Open-Space Fire Detector: KNUST Breaks Record by Developing World’s First Open Space Fire Detection System!

The Kwame Nkrumah University of Science and Technology (KNUST) has continued to set the pace as far as scientific and technological inventions and innovations are concerned. With numerous unique inventions in recent times, the KNUST students have in fact continued to prove themselves to be true pacesetters in Africa and beyond. Among the latest inventions to their credit are the Open-space Fire Detector and the Laser Smoke Detector.

The newly invented fire detection devices developed by the KNUST students came about in the students’ efforts to device lasting solutions to the incessant incidents of fatal fire outbreaks across Ghana.

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The open-space fire detector which is called ‘PySpy’ has been adjudged the first ever open-space intelligent fire detection and alert system in the entire globe; what a feat!

According to Professor Mark Adom-Asamoah, the College of Engineering Provost who briefed the Ghana News Agency on the inventions, the open-space fire detector was designed and built by InGineX Solutions, a student group from the Electrical and Mechanical Engineering Department comprising Derrick Brown Nabeel Amadu, Daniel and Peter Archer. Prof. Adom-Asamoah indicated that the ‘PySpy’ comes with a computer vision-based system that uses two cameras and other senses to accurately detect fire outbreaks, thereby alerting fire preventive authorities.

The Laser Smoke Detector which was developed by Charles Ofori, a Mechanical Engineering student, is also the first laser-based indoor fire detector device of its kind. The device uses imaging techniques to form a complete responsive mesh network across ceilings and top floors of rooms, making it easier and effective to detect early smokes before they cause much damage. It was developed to help increase responsive time of detection of smoke during indoor fire outbreaks.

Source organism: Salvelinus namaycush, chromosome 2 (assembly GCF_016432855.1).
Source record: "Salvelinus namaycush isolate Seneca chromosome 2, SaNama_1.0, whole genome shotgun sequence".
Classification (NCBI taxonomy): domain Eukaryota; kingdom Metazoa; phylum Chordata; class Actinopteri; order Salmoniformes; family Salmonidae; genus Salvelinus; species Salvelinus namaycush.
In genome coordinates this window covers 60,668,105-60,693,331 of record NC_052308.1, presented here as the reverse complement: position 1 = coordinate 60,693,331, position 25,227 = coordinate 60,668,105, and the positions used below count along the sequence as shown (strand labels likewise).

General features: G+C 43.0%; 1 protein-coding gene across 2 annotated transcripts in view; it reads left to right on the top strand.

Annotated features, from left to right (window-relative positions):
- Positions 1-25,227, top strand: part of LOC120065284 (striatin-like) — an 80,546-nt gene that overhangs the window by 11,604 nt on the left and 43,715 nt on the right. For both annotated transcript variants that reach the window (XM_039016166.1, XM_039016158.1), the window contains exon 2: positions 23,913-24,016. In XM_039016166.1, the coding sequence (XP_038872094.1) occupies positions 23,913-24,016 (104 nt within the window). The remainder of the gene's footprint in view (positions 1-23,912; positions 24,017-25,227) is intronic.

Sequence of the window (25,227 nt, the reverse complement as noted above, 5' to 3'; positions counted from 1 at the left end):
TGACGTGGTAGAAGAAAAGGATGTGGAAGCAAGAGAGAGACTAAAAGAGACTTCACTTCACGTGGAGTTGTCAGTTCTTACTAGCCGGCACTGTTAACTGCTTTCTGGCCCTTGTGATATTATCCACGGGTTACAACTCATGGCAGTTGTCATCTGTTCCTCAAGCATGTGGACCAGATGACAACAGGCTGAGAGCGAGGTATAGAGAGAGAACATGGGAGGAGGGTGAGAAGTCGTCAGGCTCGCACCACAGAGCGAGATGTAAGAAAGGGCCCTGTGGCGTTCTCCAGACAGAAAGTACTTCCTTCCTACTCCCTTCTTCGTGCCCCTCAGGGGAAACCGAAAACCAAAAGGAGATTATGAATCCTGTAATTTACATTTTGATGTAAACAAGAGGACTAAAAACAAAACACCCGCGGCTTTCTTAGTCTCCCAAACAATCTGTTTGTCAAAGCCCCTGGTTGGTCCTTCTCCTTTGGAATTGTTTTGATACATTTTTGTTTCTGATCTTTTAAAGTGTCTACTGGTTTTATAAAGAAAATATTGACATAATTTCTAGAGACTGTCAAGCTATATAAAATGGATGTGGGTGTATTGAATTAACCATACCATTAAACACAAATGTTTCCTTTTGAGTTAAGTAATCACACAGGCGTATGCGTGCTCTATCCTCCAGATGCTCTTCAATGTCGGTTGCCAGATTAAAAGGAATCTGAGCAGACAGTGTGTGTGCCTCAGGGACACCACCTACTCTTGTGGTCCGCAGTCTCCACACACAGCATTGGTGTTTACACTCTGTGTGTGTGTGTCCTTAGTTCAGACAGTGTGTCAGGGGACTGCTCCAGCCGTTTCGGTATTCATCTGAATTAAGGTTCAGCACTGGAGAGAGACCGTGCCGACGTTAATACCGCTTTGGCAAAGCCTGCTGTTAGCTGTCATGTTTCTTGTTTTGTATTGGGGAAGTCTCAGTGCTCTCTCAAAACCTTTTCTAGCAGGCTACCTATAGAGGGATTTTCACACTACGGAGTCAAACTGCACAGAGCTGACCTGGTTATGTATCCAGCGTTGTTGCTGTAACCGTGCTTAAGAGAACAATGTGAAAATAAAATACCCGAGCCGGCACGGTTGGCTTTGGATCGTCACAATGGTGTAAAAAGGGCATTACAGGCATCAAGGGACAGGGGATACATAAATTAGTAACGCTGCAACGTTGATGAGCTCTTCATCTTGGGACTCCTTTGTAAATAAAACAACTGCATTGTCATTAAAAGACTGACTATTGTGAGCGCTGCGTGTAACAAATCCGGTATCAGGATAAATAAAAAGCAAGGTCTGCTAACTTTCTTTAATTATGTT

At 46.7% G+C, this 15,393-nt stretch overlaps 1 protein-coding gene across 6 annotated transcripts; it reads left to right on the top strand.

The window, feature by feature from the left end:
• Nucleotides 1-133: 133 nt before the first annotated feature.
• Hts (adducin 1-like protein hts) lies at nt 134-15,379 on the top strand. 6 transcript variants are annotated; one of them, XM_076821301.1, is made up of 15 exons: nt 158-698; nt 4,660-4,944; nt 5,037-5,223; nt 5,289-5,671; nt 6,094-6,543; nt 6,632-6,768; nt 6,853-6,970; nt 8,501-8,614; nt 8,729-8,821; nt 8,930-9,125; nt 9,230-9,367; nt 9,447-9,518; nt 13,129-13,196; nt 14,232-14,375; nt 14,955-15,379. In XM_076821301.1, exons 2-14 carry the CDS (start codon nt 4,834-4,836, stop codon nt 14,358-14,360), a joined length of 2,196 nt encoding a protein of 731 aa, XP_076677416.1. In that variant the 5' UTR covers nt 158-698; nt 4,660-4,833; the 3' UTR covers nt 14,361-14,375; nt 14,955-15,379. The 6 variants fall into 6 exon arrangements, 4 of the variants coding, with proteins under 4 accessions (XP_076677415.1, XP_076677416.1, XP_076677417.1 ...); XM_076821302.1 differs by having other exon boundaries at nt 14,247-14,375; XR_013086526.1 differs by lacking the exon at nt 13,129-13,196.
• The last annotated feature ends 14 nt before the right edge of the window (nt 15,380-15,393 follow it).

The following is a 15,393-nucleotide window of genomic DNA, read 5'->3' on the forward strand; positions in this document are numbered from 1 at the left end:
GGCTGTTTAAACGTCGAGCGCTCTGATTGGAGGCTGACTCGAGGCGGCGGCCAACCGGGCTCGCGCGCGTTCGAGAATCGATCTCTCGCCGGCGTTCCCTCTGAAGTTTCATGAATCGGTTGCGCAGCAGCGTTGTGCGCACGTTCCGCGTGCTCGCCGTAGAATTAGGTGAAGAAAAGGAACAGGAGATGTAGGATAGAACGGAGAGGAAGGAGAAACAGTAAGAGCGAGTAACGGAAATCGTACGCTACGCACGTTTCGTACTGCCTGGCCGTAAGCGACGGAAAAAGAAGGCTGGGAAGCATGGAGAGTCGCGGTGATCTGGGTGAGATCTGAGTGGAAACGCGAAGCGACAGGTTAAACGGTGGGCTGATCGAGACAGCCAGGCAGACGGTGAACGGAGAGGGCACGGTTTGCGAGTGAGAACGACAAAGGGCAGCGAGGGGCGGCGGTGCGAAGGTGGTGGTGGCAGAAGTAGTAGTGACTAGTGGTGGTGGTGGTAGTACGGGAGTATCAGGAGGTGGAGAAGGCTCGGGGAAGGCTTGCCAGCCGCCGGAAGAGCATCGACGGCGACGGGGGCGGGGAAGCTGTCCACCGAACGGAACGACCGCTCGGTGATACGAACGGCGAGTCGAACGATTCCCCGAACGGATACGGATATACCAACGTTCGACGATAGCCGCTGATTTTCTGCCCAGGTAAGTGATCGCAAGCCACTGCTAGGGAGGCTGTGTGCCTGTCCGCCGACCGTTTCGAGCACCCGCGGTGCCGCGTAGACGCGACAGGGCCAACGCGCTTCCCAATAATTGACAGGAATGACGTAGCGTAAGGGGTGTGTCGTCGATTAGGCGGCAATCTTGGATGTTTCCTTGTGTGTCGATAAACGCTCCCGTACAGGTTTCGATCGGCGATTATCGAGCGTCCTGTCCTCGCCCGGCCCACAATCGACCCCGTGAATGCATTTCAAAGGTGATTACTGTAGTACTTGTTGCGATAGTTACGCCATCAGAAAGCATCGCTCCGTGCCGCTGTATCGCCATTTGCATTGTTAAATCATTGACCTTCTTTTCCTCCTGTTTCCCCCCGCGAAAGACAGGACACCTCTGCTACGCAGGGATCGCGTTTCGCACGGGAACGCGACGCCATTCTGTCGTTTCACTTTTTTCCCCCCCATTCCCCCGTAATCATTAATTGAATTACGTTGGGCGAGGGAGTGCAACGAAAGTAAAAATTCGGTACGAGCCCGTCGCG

The two spectacular inventions were discovered during the College’s Engineering Design competition dubbed “GESA Makers Faire”, a programme aimed at harnessing and showcasing the engineering talents of students at the College. The Provost said the workings of the laser smoke detector has been tested at the College, and appealed to policy makers to encourage the adoption of the technologies in the interest of the nation.

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These developments come at a time when the country has lost fortunes, including lives in numerous fire accidents. Ghana has always recorded high incidence of fire outbreaks annually, with the Kumasi Central Market being one of the most fire-prone spots. Records reveal that the market had since 1993 recorded 49 fire outbreaks which on each occasion, caused damage to properties worth millions of Ghana Cedis.

Statistics from the Ghana National Fire Service (GNFS) indicated that more than 20, 500 fires were recorded between 2012-2015, with an estimated cost of GHC97 million. Available data also show that the Ashanti Region recorded 343 outbreaks just in the first quarter of this year.

One of the latest fire incident in the country is that of Paa Nduom’s Coconut Grove Regency Hotel in Accra. It was apparent from all indications that the extent of damage done by the fire was one that would have been prevented if the necessary fire safety/fighting equipment and measures were in place.

It is hoped that these newly invented fire detection devices, as well as other safety measures will be employed to forestall the ugly fire incidents ravaging the nation.